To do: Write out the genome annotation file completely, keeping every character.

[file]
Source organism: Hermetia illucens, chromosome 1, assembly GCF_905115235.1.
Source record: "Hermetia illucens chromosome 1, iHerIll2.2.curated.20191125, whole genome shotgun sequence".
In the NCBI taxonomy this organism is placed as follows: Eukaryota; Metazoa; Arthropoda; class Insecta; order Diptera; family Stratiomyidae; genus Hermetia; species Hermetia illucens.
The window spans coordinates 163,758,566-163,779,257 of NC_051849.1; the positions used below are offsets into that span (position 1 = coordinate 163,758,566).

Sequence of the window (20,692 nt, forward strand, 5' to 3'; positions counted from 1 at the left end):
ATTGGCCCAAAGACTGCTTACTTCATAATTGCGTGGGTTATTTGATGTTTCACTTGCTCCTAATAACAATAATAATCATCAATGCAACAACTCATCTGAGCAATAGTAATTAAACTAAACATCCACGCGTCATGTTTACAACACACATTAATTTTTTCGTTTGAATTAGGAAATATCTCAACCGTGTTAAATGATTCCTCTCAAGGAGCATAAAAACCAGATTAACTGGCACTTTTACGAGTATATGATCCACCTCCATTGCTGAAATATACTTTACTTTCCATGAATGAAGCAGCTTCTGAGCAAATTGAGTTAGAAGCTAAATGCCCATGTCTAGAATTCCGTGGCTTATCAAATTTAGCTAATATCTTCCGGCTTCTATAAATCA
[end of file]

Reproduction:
Source organism: Hermetia illucens, chromosome 1, assembly GCF_905115235.1.
Source record: "Hermetia illucens chromosome 1, iHerIll2.2.curated.20191125, whole genome shotgun sequence".
In the NCBI taxonomy this organism is placed as follows: Eukaryota; Metazoa; Arthropoda; class Insecta; order Diptera; family Stratiomyidae; genus Hermetia; species Hermetia illucens.
The window spans coordinates 163,758,566-163,779,257 of NC_051849.1; the positions used below are offsets into that span (position 1 = coordinate 163,758,566).

Sequence of the window (20,692 nt, forward strand, 5' to 3'; positions counted from 1 at the left end):
ATTGGCCCAAAGACTGCTTACTTCATAATTGCGTGGGTTATTTGATGTTTCACTTGCTCCTAATAACAATAATAATCATCAATGCAACAACTCATCTGAGCAATAGTAATTAAACTAAACATCCACGCGTCATGTTTACAACACACATTAATTTTTTCGTTTGAATTAGGAAATATCTCAACCGTGTTAAATGATTCCTCTCAAGGAGCATAAAAACCAGATTAACTGGCACTTTTACGAGTATATGATCCACCTCCATTGCTGAAATATACTTTACTTTCCATGAATGAAGCAGCTTCTGAGCAAATTGAGTTAGAAGCTAAATGCCCATGTCTAGAATTCCGTGGCTTATCAAATTTAGCTAATATCTTCCGGCTTCTATAAATCA